it’s usually ‘Aristotelian’ rather than ‘Aristotlean’

I’m glad you’re here to supplement my fuzzy knowledge of Aristotle’s worldview. I guess, mathematically, this amounts to Aristotelian space having an origin. But maybe one cannot fully compare.

Posted by: John Huerta on September 14, 2012 4:14 AM | Permalink | Reply to this

### Re: Introducing the GR & QFT seminar

Looks like it’s time for me to convert to Aristotelian’. I like your comments about the Earth at the centre of the universe. I might incorporate that into the notes.

Posted by: Mat Langford on September 15, 2012 4:26 AM | Permalink | Reply to this

### Re: Introducing the GR & QFT seminar

Bizarrely, it’s Galilean spacetime that’s the hardest to define:

I guess I can imagine why you say that this is “bizarre”. But let me ask anyway: “Why is this bizarre?”

I sense the prejudice that naïve ideas have to be easy to define, while the deeper the idea, the more complicated it becomes. Could that be? Maybe I am misreading what you mean.

I think more often than not it’s the other way around: the deep idea that, as they once thought about GR, “only 3 people on the planet can understand” turns out to be much simpler than an idea that every man on the street thinks he understands. People often say “easy” for “familiar”.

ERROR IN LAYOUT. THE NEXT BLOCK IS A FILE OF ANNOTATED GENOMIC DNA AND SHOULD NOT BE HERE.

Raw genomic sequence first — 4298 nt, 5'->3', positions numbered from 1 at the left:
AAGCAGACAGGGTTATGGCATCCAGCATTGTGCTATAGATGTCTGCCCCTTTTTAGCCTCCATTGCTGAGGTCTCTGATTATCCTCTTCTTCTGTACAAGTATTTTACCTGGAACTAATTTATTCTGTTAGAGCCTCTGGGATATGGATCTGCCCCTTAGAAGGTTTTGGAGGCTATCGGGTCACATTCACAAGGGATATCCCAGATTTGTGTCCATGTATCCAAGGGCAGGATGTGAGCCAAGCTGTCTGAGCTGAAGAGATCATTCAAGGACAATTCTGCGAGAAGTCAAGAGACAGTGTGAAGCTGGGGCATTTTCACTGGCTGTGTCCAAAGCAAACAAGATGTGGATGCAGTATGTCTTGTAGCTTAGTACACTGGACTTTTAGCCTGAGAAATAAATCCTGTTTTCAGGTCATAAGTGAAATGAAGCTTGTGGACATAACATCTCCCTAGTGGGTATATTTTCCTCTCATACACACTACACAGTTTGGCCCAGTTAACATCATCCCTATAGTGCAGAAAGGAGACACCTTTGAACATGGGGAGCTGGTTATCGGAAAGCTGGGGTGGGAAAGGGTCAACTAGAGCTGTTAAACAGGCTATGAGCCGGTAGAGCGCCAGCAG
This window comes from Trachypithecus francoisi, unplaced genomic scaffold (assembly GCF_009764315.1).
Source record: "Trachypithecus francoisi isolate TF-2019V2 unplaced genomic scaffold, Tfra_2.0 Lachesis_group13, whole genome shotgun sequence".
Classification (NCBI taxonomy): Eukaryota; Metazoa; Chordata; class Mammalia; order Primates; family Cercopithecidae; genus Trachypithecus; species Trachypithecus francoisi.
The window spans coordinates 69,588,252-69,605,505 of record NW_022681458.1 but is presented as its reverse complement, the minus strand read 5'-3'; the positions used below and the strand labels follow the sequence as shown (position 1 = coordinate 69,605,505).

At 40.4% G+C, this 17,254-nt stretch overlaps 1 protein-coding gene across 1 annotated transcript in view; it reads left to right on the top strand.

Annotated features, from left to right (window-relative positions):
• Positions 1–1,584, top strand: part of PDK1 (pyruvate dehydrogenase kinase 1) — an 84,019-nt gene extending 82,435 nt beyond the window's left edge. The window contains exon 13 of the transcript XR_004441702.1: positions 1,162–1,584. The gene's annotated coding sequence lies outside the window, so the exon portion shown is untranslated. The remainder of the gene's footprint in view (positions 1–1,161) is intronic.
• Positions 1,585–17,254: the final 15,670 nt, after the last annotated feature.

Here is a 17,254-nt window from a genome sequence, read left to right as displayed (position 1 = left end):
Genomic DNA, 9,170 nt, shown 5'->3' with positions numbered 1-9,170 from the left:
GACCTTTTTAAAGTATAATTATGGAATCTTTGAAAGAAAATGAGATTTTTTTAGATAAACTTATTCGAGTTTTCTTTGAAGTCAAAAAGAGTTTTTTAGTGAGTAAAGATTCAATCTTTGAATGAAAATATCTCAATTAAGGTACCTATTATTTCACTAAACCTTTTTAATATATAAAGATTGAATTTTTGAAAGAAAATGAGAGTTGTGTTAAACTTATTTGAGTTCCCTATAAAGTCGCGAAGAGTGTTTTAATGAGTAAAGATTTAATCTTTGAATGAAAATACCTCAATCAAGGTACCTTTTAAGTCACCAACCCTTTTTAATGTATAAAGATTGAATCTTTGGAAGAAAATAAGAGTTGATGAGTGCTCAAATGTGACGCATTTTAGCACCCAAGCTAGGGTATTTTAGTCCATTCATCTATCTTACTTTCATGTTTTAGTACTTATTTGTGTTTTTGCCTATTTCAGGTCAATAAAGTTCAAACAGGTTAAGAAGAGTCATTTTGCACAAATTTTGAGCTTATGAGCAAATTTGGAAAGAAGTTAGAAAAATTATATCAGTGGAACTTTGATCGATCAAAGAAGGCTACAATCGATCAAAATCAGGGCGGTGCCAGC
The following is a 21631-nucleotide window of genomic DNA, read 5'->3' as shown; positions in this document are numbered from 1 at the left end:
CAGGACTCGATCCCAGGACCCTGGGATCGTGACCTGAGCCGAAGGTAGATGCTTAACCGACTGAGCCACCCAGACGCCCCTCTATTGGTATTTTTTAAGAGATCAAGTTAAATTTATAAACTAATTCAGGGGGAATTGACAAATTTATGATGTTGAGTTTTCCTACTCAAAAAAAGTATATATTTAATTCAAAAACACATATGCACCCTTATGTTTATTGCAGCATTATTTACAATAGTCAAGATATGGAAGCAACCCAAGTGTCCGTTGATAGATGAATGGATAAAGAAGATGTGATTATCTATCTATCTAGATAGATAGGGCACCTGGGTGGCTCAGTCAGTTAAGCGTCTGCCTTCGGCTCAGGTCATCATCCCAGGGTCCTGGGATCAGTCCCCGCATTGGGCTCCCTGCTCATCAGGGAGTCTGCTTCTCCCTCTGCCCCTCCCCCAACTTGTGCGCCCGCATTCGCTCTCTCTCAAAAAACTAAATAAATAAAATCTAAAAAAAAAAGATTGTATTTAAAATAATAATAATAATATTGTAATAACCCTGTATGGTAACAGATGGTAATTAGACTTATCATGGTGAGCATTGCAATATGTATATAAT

For instance when it was understood that the sun is the center of rotation in the solar system, the theory of planetary motion became vastly easier to define. Even though it was apparent to the man on the street that it is instead the earth that is the center of rotation. The theory of epicycles that grows out of this apparently easy idea is complicated.

These days, to give a more recent example, it has been discovered that when you get to the bottom of it, sets are harder to define than homotopy types. Another Copernican revolution, which puts the right concepts into the center, doing away with the bizarre logical epicycles that we had all been so familiar with.

I have just argued in another post that in this context many other central aspects of GR become much simpler than what they used to look like.